Characterised by difficulty breathing, a persistent cough and tiredness; Chronic Obstructive Pulmonary Disease or COPD is the third leading cause of death worldwide.
Occupational exposure to dust, fumes or chemicals are among the most common causes of COPD. Fortunately, it is preventable, especially when the right safety measures are in place.
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Industry workers most prone to COPD symptoms and what current statistics indicate
People working in mining, construction, stonemasonry, welding and plastics are particularly prone to developing the disease. The more prolonged the exposure, the higher the chances of contracting COPD. A major cause of illness, there are an estimated 300 million cases worldwide. Currently, there is no cure, but the good news is that it can be prevented with the right safety measures and equipment.
The condition impairs people’s ability to carry out daily tasks, leads to hospital admission, time off work and even unemployment. Respondents in one survey reported stress, worry and depression or low mood.
Anyone who works around the following substances can be at a particularly high risk:
- Mineral dusts (coal mine dust, silica, asbestos)
- Organic dusts (cotton, wood, grains)
- Metal/welding fumes (cadmium)
- Diesel/engine exhaust fumes
- Asphalt/tar fumes or vapours in road and roofing operations
- Smoke from fires
- Other chemical gases or vapours
To fully understand the scale of the problem, an estimated 1.2 million people are living with diagnosed COPD – considerably more than the 835,000 estimated by the Department of Health in 2011. At least 115,000 people are diagnosed with it each year, which is the equivalent to a new diagnosis every 5 minutes.
In terms of diagnosed cases, this makes COPD the second most common lung disease in the UK, after asthma. Around 2% of the whole population (4.5% of all people aged over 40) live with diagnosed COPD.
The World Health Organisation projects that deaths attributable to COPD will increase by up to 30% over the next decade. In the UK, an estimated 30,000 people die from the condition each year, making it the second biggest cause of death from lung disease after lung cancer.
Information last updated by the National Institute for Health and Care Excellence (NICE) in 2016 says an estimated 3 million people have COPD in the UK, “of whom 2 million are undiagnosed”.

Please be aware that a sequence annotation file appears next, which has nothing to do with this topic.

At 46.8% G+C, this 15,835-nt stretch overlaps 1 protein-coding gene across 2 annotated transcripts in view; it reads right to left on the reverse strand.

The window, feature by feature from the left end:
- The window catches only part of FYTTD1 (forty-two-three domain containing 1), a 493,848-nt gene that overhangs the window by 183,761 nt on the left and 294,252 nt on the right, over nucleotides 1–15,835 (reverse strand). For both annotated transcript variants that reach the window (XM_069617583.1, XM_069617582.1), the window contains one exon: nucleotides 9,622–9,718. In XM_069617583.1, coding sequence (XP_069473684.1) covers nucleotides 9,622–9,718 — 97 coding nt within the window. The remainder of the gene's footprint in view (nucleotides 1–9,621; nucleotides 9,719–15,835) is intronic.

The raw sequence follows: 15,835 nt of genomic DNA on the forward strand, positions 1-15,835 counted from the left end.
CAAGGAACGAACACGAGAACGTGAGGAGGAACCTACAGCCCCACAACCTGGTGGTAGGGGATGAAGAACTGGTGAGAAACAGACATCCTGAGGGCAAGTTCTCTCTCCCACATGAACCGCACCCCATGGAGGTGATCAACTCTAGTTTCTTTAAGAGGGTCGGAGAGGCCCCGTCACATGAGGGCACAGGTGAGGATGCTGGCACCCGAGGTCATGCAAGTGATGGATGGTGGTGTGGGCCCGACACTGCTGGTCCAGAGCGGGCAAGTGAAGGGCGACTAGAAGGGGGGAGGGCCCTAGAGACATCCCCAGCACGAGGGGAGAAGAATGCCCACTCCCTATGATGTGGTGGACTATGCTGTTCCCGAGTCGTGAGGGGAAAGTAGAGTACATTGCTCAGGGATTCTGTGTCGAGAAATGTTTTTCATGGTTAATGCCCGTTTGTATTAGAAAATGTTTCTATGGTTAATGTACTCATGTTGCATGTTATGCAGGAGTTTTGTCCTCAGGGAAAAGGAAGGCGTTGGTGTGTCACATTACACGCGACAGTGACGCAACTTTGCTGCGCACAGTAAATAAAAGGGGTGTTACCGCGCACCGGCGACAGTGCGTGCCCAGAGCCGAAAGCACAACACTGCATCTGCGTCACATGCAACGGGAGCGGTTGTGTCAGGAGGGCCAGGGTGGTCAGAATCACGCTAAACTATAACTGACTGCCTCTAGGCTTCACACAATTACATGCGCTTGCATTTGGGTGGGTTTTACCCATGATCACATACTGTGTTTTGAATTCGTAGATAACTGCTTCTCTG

NHS Digital data shows that in 2020/21, approximately 1.17 million people in England were diagnosed with COPD, which is around 1.9% of the population.
What causes COPD?
The main cause of COPD is smoking, and the NHS says it is thought to be responsible for around 9 in every 10 cases.
However, COPD can also affect people who have never smoked. In fact, many cases have been reported due to long-term exposure to harmful fumes or dust. The Health and Safety Executive has published information on occupational causes of COPD, which means people working in these industries are at a much higher risk of developing COPD:
- Brick making
- Dock workers
- Flour and grain workers in the food industry
- Foundry workers
- Petroleum workers
- Pottery/ceramic workers
A wide variety of dust or fumes have the potential to cause COPD if exposure is high and over a long period of time; for example, studies suggest that the following substances are dangerous:
Research suggests that exposure to air pollution over a long period could increase the risk of COPD but the NHS notes that the “link between air pollution and COPD is not conclusive”, and research is ongoing.
Prevention is the best cure!
COPD is a debilitating disease with lifelong consequences. Luckily, with the right equipment installed at your workplace or facility, you can not only keep everyone safe but also comply with the latest health and safety regulations.
AirBench’s dust and fume extracting workbenches are proven to be effective solutions in industries where workers are regularly exposed to harmful contaminants, keeping everyone safe and avoiding productivity gaps.
Did you find this page because you’re interested in COPD and related lung issues? Take a look at this information from The Mesothelioma Centre: List of Lung-Safe Household Products and Cleaning Tips (asbestos.com)